Carry A. Nation, militant reformer and prohibitionist, moved to Medicine Lodge in 1889 and she and her husband, David Nation, rented a tiny stone house just west of Main Street. It was not until the last year of the century, however, that she began her crusade against liquor which later took her to all parts of the United States and to England. Her first protest began in 1899 when she strode into a Medicine Lodge saloon belonging to Mort Strong. One by one, she was successful in shutting down several saloons in the community, and by March 1900, there were no longer any saloons left in Medicine Lodge. Carry then took her saloon protests on the road, smashing barrooms at Kiowa and Wichita, where she purchased and used her first hatchet at the Enterprise, and later at Topeka’s Senate Saloon. Just about every town in Kansas experienced Carry’s barroom destruction personally or by her followers.
In the 1890s dissension ran high in Medicine Lodge and in the surrounding country between cattlemen who wanted an open range and settlers who wanted to make homes, build fences, and till the soil. By 1900, however, the feud subsided and soon, cattlemen owned great ranches to the south and west of town and farmers raised their chickens and hogs, planted their gardens, and tilled the soil in the fertile valley along the river.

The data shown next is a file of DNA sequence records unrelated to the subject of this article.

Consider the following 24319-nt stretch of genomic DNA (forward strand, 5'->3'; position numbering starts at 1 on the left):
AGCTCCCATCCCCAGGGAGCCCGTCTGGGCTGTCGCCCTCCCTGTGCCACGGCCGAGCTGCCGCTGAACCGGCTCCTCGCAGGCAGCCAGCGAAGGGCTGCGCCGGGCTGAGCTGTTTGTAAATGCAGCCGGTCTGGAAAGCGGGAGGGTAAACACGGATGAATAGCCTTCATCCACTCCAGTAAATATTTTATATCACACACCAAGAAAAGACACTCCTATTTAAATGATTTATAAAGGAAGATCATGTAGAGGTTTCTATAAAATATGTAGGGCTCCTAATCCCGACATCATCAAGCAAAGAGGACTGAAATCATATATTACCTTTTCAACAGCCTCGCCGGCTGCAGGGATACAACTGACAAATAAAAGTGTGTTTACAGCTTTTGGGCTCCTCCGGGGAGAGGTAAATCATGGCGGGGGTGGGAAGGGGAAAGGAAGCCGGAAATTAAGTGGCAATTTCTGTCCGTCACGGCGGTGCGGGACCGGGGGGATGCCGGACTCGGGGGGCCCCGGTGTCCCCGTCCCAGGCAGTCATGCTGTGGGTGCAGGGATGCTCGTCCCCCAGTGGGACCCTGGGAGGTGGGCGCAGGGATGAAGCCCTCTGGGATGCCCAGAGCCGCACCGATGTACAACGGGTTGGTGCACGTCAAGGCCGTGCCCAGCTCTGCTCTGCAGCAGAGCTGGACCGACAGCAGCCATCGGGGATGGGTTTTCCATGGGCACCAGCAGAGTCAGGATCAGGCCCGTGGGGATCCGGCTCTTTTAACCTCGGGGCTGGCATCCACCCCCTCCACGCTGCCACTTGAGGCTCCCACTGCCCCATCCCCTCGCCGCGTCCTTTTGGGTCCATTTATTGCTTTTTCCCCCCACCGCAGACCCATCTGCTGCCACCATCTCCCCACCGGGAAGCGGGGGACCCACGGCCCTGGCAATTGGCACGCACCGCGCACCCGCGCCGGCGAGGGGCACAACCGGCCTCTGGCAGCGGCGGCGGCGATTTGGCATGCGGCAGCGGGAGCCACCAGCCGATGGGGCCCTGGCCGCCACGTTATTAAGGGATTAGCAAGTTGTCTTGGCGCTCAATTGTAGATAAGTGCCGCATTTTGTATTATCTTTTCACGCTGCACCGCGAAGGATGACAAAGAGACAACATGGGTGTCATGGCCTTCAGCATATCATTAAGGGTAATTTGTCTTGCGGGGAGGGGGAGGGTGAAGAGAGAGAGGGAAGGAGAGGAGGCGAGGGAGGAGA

By the early 1900s, Medicine Lodge had become the terminus of the Atchison, Topeka & Santa Fe Railroad which extended from Kiowa in the southeastern part of the county. By 1910, it was called home to about 1,200 people and boasted five churches, two banks, and two newspapers. There was a daily hack that operated to Eagle and Lasswell.